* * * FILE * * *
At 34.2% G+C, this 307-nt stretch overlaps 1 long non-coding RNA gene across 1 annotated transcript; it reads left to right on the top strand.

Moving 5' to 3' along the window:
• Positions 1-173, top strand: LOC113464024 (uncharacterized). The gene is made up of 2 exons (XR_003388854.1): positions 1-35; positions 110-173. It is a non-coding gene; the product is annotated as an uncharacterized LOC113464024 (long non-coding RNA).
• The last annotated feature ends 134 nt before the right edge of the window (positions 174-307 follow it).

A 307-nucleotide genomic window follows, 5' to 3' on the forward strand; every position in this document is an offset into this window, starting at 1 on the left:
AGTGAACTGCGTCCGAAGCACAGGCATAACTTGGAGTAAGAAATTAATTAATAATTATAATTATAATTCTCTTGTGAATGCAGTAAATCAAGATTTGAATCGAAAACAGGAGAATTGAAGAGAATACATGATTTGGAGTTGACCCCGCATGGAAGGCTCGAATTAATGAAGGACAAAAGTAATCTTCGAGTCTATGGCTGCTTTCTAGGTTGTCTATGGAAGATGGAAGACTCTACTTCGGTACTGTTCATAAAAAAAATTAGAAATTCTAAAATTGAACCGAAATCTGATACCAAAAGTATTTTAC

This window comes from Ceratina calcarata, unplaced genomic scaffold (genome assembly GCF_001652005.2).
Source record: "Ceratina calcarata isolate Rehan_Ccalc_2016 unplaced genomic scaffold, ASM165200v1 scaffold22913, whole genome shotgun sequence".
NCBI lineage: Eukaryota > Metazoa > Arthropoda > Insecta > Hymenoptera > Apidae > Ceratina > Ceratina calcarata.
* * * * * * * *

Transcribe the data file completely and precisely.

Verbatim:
At 34.2% G+C, this 307-nt stretch overlaps 1 long non-coding RNA gene across 1 annotated transcript; it reads left to right on the top strand.

Moving 5' to 3' along the window:
• Positions 1-173, top strand: LOC113464024 (uncharacterized). The gene is made up of 2 exons (XR_003388854.1): positions 1-35; positions 110-173. It is a non-coding gene; the product is annotated as an uncharacterized LOC113464024 (long non-coding RNA).
• The last annotated feature ends 134 nt before the right edge of the window (positions 174-307 follow it).

A 307-nucleotide genomic window follows, 5' to 3' on the forward strand; every position in this document is an offset into this window, starting at 1 on the left:
AGTGAACTGCGTCCGAAGCACAGGCATAACTTGGAGTAAGAAATTAATTAATAATTATAATTATAATTCTCTTGTGAATGCAGTAAATCAAGATTTGAATCGAAAACAGGAGAATTGAAGAGAATACATGATTTGGAGTTGACCCCGCATGGAAGGCTCGAATTAATGAAGGACAAAAGTAATCTTCGAGTCTATGGCTGCTTTCTAGGTTGTCTATGGAAGATGGAAGACTCTACTTCGGTACTGTTCATAAAAAAAATTAGAAATTCTAAAATTGAACCGAAATCTGATACCAAAAGTATTTTAC

This window comes from Ceratina calcarata, unplaced genomic scaffold (genome assembly GCF_001652005.2).
Source record: "Ceratina calcarata isolate Rehan_Ccalc_2016 unplaced genomic scaffold, ASM165200v1 scaffold22913, whole genome shotgun sequence".
NCBI lineage: Eukaryota > Metazoa > Arthropoda > Insecta > Hymenoptera > Apidae > Ceratina > Ceratina calcarata.